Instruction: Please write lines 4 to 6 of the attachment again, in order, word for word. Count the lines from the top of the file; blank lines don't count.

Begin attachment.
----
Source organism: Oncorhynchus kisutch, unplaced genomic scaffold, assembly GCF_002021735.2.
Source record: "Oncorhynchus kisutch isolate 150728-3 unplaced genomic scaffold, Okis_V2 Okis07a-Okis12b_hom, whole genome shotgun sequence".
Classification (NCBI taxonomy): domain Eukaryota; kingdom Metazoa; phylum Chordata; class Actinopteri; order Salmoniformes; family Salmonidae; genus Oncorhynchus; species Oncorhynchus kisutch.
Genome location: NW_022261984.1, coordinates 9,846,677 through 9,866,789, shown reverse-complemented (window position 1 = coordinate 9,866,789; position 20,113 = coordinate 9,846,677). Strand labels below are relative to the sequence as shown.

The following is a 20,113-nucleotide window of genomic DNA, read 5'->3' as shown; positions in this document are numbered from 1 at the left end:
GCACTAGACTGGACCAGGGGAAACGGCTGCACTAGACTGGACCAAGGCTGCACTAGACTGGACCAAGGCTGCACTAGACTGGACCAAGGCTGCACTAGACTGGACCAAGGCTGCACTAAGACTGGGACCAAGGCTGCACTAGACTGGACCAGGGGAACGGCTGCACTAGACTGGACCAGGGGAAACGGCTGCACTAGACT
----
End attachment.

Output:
Genome location: NW_022261984.1, coordinates 9,846,677 through 9,866,789, shown reverse-complemented (window position 1 = coordinate 9,866,789; position 20,113 = coordinate 9,846,677). Strand labels below are relative to the sequence as shown.

The following is a 20,113-nucleotide window of genomic DNA, read 5'->3' as shown; positions in this document are numbered from 1 at the left end:
GCACTAGACTGGACCAGGGGAAACGGCTGCACTAGACTGGACCAAGGCTGCACTAGACTGGACCAAGGCTGCACTAGACTGGACCAAGGCTGCACTAGACTGGACCAAGGCTGCACTAAGACTGGGACCAAGGCTGCACTAGACTGGACCAGGGGAACGGCTGCACTAGACTGGACCAGGGGAAACGGCTGCACTAGACT